Will New Public Works Building Feature Recycling Center?

Error message

  • Notice: Undefined index: taxonomy_term in similarterms_taxonomy_node_get_terms() (line 518 of /home/middleton/www/www/sites/all/modules/similarterms/similarterms.module).
  • Notice: Undefined offset: 0 in similarterms_list() (line 221 of /home/middleton/www/www/sites/all/modules/similarterms/similarterms.module).
  • Notice: Undefined offset: 1 in similarterms_list() (line 222 of /home/middleton/www/www/sites/all/modules/similarterms/similarterms.module).
MTT News Desk's picture
Francesca Mastrangelo

The Middleton Common Council two weeks ago discussed the impending move of the Municipal Operations Center.

As Meriter Health Services is now prepared to move forward with constructing a sprawling new medical campus east of the Beltline at Century Avenue and Laura Lane, the city’s Public Works Department activities at their current garage must end in March of 2015.

Meriter’s development necessitates that Public Works moves into a new Municipal Operations Center on land currently owned by the State Department of Transportation (DOT) at the north end of Parmenter Street.

At last week’s meeting, city administrator Mike Davis urged the common council to reach a consensus regarding the cost of the proposed Municipal Operations Center (MOC) and related key issues.

Some budgetary concerns for the center include whether all vehicles will be housed indoors, whether or not high-efficiency heating and cooling systems should be used, and if the project will include a recycling center.

Since the Meriter project was first proposed to the Council in 2011, various changes related to construction cost, inflation and anticipated site preparation costs have raised the development costs for the new Public Works headquarters to approximately $10 million.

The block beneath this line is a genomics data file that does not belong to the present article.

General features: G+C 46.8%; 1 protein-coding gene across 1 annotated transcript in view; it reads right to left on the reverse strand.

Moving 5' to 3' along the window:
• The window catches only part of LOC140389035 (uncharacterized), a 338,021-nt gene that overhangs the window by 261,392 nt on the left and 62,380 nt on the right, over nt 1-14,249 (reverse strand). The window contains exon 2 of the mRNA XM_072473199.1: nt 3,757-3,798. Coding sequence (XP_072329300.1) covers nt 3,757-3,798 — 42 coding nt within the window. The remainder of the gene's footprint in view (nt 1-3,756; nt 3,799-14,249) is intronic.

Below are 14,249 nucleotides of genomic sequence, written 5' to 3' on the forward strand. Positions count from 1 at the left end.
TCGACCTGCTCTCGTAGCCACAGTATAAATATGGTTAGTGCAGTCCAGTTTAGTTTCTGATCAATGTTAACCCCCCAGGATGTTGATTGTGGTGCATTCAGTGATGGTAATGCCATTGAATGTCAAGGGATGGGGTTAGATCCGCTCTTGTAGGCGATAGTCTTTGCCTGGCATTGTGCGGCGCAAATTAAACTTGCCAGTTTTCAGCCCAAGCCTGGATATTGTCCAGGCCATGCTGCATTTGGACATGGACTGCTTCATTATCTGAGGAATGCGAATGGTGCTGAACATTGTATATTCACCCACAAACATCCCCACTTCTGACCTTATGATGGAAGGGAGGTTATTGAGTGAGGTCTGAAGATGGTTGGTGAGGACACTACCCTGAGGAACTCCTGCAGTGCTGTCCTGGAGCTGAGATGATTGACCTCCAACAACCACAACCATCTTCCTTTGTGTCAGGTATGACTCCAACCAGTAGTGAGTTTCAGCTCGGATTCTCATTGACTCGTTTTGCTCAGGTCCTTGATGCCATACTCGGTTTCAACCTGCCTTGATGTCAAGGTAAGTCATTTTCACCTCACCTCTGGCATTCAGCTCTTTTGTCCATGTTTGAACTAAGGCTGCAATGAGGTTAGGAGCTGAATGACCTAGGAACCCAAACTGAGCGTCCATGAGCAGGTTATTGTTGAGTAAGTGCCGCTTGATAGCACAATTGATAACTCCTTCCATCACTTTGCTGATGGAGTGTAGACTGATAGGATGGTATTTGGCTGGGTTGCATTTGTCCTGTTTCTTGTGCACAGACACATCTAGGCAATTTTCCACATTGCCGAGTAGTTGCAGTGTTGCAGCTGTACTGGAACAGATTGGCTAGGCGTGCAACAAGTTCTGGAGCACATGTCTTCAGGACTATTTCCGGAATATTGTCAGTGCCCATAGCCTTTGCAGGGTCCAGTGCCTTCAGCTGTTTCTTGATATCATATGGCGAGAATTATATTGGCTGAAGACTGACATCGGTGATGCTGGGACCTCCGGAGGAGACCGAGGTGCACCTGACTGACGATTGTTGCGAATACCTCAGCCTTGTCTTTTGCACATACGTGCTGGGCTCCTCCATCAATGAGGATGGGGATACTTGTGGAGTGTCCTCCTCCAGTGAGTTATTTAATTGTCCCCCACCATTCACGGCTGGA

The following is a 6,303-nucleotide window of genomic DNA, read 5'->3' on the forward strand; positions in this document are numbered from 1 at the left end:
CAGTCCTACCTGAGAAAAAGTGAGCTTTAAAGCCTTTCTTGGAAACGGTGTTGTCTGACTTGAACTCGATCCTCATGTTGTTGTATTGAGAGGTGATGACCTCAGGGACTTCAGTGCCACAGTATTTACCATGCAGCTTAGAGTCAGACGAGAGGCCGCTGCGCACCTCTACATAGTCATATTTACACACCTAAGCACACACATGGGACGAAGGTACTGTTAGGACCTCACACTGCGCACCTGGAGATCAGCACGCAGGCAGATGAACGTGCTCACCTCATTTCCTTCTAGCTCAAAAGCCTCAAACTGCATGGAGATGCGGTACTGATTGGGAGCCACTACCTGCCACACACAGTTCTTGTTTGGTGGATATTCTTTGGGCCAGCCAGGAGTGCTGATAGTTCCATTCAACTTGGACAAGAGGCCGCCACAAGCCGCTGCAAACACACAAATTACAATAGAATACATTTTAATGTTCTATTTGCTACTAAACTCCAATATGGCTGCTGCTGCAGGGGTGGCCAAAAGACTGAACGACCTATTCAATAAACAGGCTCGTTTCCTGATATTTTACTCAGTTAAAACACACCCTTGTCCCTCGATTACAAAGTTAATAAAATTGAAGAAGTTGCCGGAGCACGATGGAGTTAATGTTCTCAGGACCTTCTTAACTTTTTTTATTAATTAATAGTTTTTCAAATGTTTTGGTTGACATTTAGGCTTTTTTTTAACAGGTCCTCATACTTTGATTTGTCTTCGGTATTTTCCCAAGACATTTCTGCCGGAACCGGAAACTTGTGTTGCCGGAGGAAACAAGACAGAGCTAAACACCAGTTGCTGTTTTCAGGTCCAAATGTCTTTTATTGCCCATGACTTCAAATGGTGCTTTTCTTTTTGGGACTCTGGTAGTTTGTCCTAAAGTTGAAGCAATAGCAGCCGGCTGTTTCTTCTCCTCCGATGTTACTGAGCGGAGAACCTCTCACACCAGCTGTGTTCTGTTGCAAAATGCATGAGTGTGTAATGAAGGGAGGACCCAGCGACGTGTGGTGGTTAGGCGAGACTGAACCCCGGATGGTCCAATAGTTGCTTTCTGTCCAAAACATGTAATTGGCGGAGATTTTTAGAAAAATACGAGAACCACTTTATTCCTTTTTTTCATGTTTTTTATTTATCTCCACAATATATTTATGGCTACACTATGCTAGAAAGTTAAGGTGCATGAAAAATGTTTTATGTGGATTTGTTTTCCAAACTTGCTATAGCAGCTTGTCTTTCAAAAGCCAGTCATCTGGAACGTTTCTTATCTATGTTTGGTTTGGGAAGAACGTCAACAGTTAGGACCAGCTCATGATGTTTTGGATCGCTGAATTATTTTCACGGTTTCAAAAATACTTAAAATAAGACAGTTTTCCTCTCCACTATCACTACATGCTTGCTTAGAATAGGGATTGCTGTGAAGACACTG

With the MOC recycling center’s potential elimination looming due to these expected cost increases, citizens attended the meeting in order to voice their support for the project’s environmentally-conscious component. When the council opened the floor for public comments, residents offered their perspectives on the project’s proposed cost-reduction measures.

“The city needs to rethink our priorities and how you look at these types of projects. You can’t move forward from a sustainability perspective if those are the first projects to go,” stated Deb Saeger.

Lawrence Landwehr echoed Saeger’s support for the recycling center, adding, “Middleton wants to know the facts and make the right decisions. You want to make a decision that doesn’t run waste.”

Following the public comment session, the council deliberated how these crucial issues would fit into the overall scope of the project. The majority of the council felt that the indicated overages, in addition to indoor parking, HVAC installation, and the recycling center, were necessary in order to maintain the project’s integrity.

Ald. Howard Teal (Dist. 5) stated, “It’s now a year or two beyond the design phase and we are going to need more money just to do it. We should bite the bullet and move ahead with the original design.”

Ald. Hans Hilbert (Dist. 7) shared Teal’s commitment to retaining the original design. “This design has been vetted by us a number of times,” said Hilbert. “We are now getting numbers that meet the expectations we set forth. With that said, I would motion to direct staff to borrow money that will accommodate the cold storage, HVAC, and recycling center as well.”

While ald. Gurdip Brar (Dist. 2) urged his fellow council members to continue exploring more potential cost-cutting measures, the rest of the council opted to move forward with approving the anticipated overages and seeking loans to accommodate these expenses.

Following discussion, a motion to prepare borrowing for the MOC that meets the current design including indoor vehicle storage, high-efficiency HVAC system and the recycling center passed 6-1, with Brar opposed.


Other decisions made by the Common Council include:

- The Council approved a labor agreement for the Local 311 Fire Fighters which will shorten paramedics’ average work week from 56 hours to 48 hours over the next four years.


-  The Council approved an ordinance regarding unpaid medical leave of absence for city employees. Middleton’s Code of Ordinances now maintains that “when a permanent employee is taking an approved, unpaid medical leave of absence beyond approved FMLA leave, the City will continue to provide, and pay the City portion of the employee’s health insurance for up to 3 months. The City may request the employee to have a medical evaluation performed by a doctor chosen by the City.”


Rate this article: 
No votes yet